Thank you. It is nice to be back in Oak Ridge.
My name is Linton Brooks and I am the Administrator of the National Nuclear Security Administration, which means, among other things, that I am responsible for the nuclear weapons complex, including Y-12. That means I am very familiar with the site, its first rate leadership team, its more than 60-plus year history of achievement, and its historic strong community support.
Yesterday I was able to view the construction sites for two new buildings at Y-12. I would like to congratulate our team here on their innovative alternative-financing effort that will allow us to bring together more than 1200 people who are currently housed in 20 separate, inefficient and in some cases, obsolete buildings while saving the taxpayers’ money.
All Americans owe a very personal debt of gratitude to those at Y-12 who dedicate their lives to our national security. Under the leadership of Steve Leitle and now, George Dials, they are doing important work protecting our nation. NNSA is proud to be part of this effort. We are also very proud of the community support in East Tennessee. We are truly partners in security and partners in community.
Today, I want to talk about the nuclear weapons stockpile, the infrastructure supporting it and how our work supports the President’s goal of reducing nuclear weapons. It was not all that long ago that our children were taught to fear the possibility of sudden death from a bomb. From “Duck and Cover” in the fifties to “The Day After” in the 80s, Americans lived with a nuclear cloud over their heads. With the end of the Cold War, the nation is safer and more secure. I do not mean to minimize the threat of terrorism, but it pales beside the possibility of societal destruction that dominated much of my professional life.
Why was it only a Cold War? Why, when the West was faced for years with an expansionist power with a messianic ideology did global war never break out? The truth is we do not know. It is the nature of deterrence that you can never prove it worked, only that it failed. But, I believe that it was the American nuclear deterrent that made global war unthinkable. And, I know that deterrent was critically dependent on the work done here in East Tennessee.
Now we face a new era, one we still have no better term for than “the post Cold War world.” The end of the Cold War did not end the importance of nuclear weapons. The United States will, for the foreseeable future, need to retain both nuclear forces and the capabilities to sustain and modernize those forces. I do not see any chance of the political conditions for abolition arising in my lifetime, nor do I think abolition could be verified if it were negotiated.
But, the size and composition of our stockpile can and should change. President Bush has advanced a clear nuclear policy since the earliest days of the Administration. On 1 May 2001, at the National Defense University, he said: “We can, and will, change the size, the composition, and the character of our nuclear forces in a way that reflects the reality that the Cold War is over. I am committed to achieving a credible deterrent with the lowest-possible number of nuclear weapons consistent with our national security needs, including our obligations to our allies.”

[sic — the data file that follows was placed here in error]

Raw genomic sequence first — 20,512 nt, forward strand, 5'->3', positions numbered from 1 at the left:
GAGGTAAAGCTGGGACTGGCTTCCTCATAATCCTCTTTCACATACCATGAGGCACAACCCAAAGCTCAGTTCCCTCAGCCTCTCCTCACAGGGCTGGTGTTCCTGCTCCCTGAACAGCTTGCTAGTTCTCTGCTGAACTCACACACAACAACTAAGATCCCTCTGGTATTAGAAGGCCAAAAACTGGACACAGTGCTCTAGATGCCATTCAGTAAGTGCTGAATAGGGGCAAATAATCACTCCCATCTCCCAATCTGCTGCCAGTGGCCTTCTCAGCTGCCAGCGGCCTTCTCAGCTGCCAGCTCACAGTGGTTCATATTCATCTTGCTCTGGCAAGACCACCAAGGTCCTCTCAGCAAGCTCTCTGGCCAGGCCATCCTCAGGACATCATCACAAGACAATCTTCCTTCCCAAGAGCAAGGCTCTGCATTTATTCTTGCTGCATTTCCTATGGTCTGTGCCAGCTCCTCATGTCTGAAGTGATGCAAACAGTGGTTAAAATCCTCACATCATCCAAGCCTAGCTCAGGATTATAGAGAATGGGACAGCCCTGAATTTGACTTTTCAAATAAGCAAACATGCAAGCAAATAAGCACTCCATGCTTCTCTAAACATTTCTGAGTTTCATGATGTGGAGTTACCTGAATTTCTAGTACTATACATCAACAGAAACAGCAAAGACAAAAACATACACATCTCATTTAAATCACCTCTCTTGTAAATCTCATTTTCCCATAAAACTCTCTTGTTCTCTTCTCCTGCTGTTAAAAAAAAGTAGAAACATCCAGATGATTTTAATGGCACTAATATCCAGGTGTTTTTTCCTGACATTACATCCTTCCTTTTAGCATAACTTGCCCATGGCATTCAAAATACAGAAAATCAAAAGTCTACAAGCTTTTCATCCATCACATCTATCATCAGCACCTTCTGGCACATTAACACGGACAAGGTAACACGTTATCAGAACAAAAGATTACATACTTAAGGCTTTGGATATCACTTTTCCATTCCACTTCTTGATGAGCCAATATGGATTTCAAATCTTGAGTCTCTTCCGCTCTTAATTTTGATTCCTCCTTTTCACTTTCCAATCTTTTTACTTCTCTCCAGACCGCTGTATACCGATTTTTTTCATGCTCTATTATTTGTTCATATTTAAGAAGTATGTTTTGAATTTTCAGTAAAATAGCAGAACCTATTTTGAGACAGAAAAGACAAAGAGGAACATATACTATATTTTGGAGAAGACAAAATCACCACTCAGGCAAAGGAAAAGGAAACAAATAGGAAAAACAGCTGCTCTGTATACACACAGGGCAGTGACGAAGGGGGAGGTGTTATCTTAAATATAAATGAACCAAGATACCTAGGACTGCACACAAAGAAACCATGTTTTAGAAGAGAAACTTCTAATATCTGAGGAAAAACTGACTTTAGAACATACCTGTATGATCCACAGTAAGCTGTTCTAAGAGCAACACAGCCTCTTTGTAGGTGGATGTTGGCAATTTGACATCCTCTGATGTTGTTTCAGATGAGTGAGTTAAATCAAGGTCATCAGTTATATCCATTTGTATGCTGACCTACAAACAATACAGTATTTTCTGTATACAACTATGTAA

Remarkable progress has been made in fulfilling the President’s commitment to reducing the number of nuclear weapons and the U.S. reliance on them. Two specifics:
- The Moscow Treaty of May 2002 will reduce operationally-deployed strategic nuclear weapons to 1,700 to 2,200 by December 2012, down from about 5,300 at the end of 2003. These levels, which would have been unthinkable when I negotiated START I in the late1980s, are far lower than many of us thought possible just a few years ago.
- In May 2004, the President took steps to reduce the total size of the U.S. nuclear stockpile - non-deployed as well as deployed. By 2012, the stockpile will be lower by nearly one-half from the 2001 level – down by roughly a factor-of-four since the end of the Cold War and the lowest level since the Eisenhower Administration.
While these are impressive achievements, I believe that further reductions are both possible and desirable. The key to making those reductions lies in an important conceptual breakthrough made by the Administration’s 2001 Nuclear Posture Review. That review recognized that other capabilities could substitute for functions traditionally assigned to nuclear forces. As a result, it was organized intellectually around a “New Triad” of offenses, defenses, and the supporting research and development, and manufacturing base.
From our standpoint at NNSA, the recognition of the critical role of the industrial base was the most fundamental change, and one that holds out the promise of additional reductions in the total stockpile. Once we demonstrate we can produce warheads that guard against the emergence of new threats and have the capability to respond in a timely way to technical problems in the stockpile, we may no longer need to retain extra warheads as a hedge against such problems.
Together with the Department of Defense, we are taking the first steps down the path toward a responsive nuclear infrastructure. In this, we have been aided immensely by a concept first formalized last year of a “Reliable Replacement Warhead” or RRW. Our Cold War design constraints sought to maximize yield-to-weight ratios and thus were designed to operate near performance “cliffs.” Today, we must design replacement components that are safer and more secure, easier to manufacture, eliminate environmentally dangerous materials, and increase design margins. This will increase safety, security and reliability, and reduce the chance we will ever need to resume nuclear testing.
This combination, the pairing of the Reliable Replacement Warhead with a truly responsive infrastructure - each enabled by the other – is transformational – even though it builds on the decade old Science Based Stockpile Stewardship Program. Today, Stockpile Stewardship is working. The stockpile is safe and reliable, and there is no requirement at this time for nuclear tests. Each year, the Secretaries of Energy and Defense reaffirm this judgment when reporting to the President their annual assessment of the U.S. nuclear weapons stockpile. But, we need to think about the long term.
Here is the challenge. We can change our declaratory policy in a day. We can make operational and targeting changes in weeks or months. In a year or so we can improve integration of nuclear and non-nuclear offense. By contrast, the infrastructure and the stockpile it can support cannot change as quickly. Full infrastructure changes may take a couple of decades.